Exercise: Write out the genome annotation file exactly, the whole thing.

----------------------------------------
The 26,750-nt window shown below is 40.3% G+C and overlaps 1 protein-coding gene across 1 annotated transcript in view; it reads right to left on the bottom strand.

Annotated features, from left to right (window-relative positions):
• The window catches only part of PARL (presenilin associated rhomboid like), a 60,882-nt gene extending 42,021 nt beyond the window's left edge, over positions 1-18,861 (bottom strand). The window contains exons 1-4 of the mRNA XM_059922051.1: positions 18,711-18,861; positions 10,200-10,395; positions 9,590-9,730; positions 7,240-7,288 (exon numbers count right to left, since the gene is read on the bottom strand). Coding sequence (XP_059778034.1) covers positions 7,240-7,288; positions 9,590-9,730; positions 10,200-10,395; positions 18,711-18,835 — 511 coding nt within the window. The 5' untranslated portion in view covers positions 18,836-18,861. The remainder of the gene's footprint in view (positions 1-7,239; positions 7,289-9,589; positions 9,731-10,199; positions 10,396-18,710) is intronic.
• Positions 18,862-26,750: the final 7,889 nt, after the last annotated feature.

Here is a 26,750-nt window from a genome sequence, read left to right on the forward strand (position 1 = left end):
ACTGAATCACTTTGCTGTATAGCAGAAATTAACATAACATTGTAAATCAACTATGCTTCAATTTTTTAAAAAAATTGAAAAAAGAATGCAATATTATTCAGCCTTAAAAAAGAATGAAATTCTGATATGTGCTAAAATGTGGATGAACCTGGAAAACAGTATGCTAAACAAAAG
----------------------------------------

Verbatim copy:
The 26,750-nt window shown below is 40.3% G+C and overlaps 1 protein-coding gene across 1 annotated transcript in view; it reads right to left on the bottom strand.

Annotated features, from left to right (window-relative positions):
• The window catches only part of PARL (presenilin associated rhomboid like), a 60,882-nt gene extending 42,021 nt beyond the window's left edge, over positions 1-18,861 (bottom strand). The window contains exons 1-4 of the mRNA XM_059922051.1: positions 18,711-18,861; positions 10,200-10,395; positions 9,590-9,730; positions 7,240-7,288 (exon numbers count right to left, since the gene is read on the bottom strand). Coding sequence (XP_059778034.1) covers positions 7,240-7,288; positions 9,590-9,730; positions 10,200-10,395; positions 18,711-18,835 — 511 coding nt within the window. The 5' untranslated portion in view covers positions 18,836-18,861. The remainder of the gene's footprint in view (positions 1-7,239; positions 7,289-9,589; positions 9,731-10,199; positions 10,396-18,710) is intronic.
• Positions 18,862-26,750: the final 7,889 nt, after the last annotated feature.

Here is a 26,750-nt window from a genome sequence, read left to right on the forward strand (position 1 = left end):
ACTGAATCACTTTGCTGTATAGCAGAAATTAACATAACATTGTAAATCAACTATGCTTCAATTTTTTAAAAAAATTGAAAAAAGAATGCAATATTATTCAGCCTTAAAAAAGAATGAAATTCTGATATGTGCTAAAATGTGGATGAACCTGGAAAACAGTATGCTAAACAAAAG